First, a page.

Dependence of μ-conotoxin block of sodium channels on ionic strength but not on the permeating [Na+]. Implications for the distinctive mechanistic interactions between Na+ and K+ channel pore-blocking toxins and their molecular targets

Ronald A. Li, Kwokyin Hui, Robert J. French, Kazuki Sato, Charles A. Henrikson, Gordon F. Tomaselli, Eduardo Marbán

    Research output: Contribution to journalArticle

    13 Scopus citations

    Abstract

    μ-Conotoxins (μ-CTXs) are Na+ channel-blocking, 22-amino acid peptides produced by the sea snail Conus geographus. Although K+ channel pore-blocking toxins show specific interactions with permeant ions and strong dependence on the ionic strength (μ), no such dependence has been reported for μ-CTX and Na+ channels. Such properties would offer insight into the binding and blocking mechanism of μ-CTX as well as functional and structural properties of the Na+ channel pore. Here we studied the effects of μ and permeant ion concentration ([Na+]) on μ-CTX block of rat skeletal muscle (μ1, Nav1.4) Na + channels. μ-CTX sensitivity of wild-type and E758Q channels increased significantly (by ∼20-fold) when μ was lowered by substituting external Na+ with equimolar sucrose (from 140 to 35 mM Na +); however, toxin block was unaltered (p > 0.05) when μ was maintained by replacement of [Na+] with N-methyl-D-glucamine (NMG+), suggesting that the enhanced sensitivity at low μ was not due to reduction in [Na+]. Single-channel recordings identified the association rate constant, kon, as the primary determinant of the changes in affinity (kon increased 40- and 333-fold for μ-CTX D2N/R13Q and D12N/R13Q, respectively, when symmetric 200 mM Na+ was reduced to 50 mM). In contrast, dissociation rates changed <2-fold for the same derivatives under the same conditions. Experiments with additional μ-CTX derivatives identified toxin residues Arg-1, Arg-13, and Lys-16 as important contributors to the sensitivity to external μ. Taken together, our findings indicate that μ-CTX block of Na+ channels depends critically on μ but not specifically on [Na+], contrasting with the known behavior of pore-blocking K+ channel toxins. These findings suggest that different degrees of ion interaction, underlying the fundamental conduction mechanisms of Na+ and K+ channels, are mirrored in ion interactions with pore-blocking toxins.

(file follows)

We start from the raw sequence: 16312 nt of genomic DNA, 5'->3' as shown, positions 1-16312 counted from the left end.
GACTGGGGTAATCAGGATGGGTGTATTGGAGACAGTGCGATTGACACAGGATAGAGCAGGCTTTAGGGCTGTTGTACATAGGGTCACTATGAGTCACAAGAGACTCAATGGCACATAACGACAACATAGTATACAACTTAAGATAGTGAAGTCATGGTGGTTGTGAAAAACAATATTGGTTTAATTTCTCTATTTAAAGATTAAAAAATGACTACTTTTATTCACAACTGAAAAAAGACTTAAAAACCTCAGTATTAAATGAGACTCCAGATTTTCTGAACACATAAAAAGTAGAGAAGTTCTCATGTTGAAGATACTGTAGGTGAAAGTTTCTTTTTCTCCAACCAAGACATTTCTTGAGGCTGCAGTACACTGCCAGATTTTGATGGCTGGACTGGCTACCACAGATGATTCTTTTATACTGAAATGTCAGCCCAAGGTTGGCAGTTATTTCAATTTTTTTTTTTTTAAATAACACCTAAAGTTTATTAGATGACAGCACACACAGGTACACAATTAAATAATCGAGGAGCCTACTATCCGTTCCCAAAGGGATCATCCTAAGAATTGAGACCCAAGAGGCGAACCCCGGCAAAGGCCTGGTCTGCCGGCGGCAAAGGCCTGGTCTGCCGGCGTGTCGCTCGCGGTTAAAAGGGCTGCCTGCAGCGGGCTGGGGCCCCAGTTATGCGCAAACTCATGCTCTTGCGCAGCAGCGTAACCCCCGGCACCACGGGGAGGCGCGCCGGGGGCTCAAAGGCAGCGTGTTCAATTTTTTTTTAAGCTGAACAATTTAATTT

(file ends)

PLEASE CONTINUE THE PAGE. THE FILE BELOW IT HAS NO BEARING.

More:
Original languageEnglish (US)
    Pages (from-to)30912-30919
    Number of pages8
    JournalJournal of Biological Chemistry
    Volume278
    Issue number33
    DOIs
    StatePublished - Aug 15 2003

    ASJC Scopus subject areas

    • Biochemistry
    • Molecular Biology
    • Cell Biology

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